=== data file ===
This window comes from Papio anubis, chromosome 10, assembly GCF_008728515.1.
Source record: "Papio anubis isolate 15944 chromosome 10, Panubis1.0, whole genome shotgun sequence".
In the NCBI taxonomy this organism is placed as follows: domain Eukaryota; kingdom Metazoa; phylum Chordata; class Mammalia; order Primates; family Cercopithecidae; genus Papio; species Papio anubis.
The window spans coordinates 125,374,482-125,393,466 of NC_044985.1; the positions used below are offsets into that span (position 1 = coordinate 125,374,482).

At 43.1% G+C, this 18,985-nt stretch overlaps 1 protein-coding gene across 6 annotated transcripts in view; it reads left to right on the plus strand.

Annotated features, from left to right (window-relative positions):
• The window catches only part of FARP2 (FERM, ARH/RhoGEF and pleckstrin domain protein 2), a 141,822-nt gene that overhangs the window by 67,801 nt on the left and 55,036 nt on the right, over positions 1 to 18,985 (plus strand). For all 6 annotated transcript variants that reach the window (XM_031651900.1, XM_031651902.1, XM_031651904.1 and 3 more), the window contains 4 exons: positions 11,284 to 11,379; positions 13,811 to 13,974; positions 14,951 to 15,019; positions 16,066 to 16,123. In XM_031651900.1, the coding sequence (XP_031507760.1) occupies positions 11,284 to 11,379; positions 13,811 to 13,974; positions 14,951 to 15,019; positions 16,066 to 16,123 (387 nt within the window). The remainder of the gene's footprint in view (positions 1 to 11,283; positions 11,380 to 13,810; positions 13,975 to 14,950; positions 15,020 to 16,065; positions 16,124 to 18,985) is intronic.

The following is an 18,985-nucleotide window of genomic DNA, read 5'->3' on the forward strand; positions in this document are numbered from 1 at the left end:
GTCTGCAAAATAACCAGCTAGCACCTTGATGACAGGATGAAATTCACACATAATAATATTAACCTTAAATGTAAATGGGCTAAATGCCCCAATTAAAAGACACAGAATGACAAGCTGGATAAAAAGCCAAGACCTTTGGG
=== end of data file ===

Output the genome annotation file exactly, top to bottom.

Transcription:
This window comes from Papio anubis, chromosome 10, assembly GCF_008728515.1.
Source record: "Papio anubis isolate 15944 chromosome 10, Panubis1.0, whole genome shotgun sequence".
In the NCBI taxonomy this organism is placed as follows: domain Eukaryota; kingdom Metazoa; phylum Chordata; class Mammalia; order Primates; family Cercopithecidae; genus Papio; species Papio anubis.
The window spans coordinates 125,374,482-125,393,466 of NC_044985.1; the positions used below are offsets into that span (position 1 = coordinate 125,374,482).

At 43.1% G+C, this 18,985-nt stretch overlaps 1 protein-coding gene across 6 annotated transcripts in view; it reads left to right on the plus strand.

Annotated features, from left to right (window-relative positions):
• The window catches only part of FARP2 (FERM, ARH/RhoGEF and pleckstrin domain protein 2), a 141,822-nt gene that overhangs the window by 67,801 nt on the left and 55,036 nt on the right, over positions 1 to 18,985 (plus strand). For all 6 annotated transcript variants that reach the window (XM_031651900.1, XM_031651902.1, XM_031651904.1 and 3 more), the window contains 4 exons: positions 11,284 to 11,379; positions 13,811 to 13,974; positions 14,951 to 15,019; positions 16,066 to 16,123. In XM_031651900.1, the coding sequence (XP_031507760.1) occupies positions 11,284 to 11,379; positions 13,811 to 13,974; positions 14,951 to 15,019; positions 16,066 to 16,123 (387 nt within the window). The remainder of the gene's footprint in view (positions 1 to 11,283; positions 11,380 to 13,810; positions 13,975 to 14,950; positions 15,020 to 16,065; positions 16,124 to 18,985) is intronic.

The following is an 18,985-nucleotide window of genomic DNA, read 5'->3' on the forward strand; positions in this document are numbered from 1 at the left end:
GTCTGCAAAATAACCAGCTAGCACCTTGATGACAGGATGAAATTCACACATAATAATATTAACCTTAAATGTAAATGGGCTAAATGCCCCAATTAAAAGACACAGAATGACAAGCTGGATAAAAAGCCAAGACCTTTGGG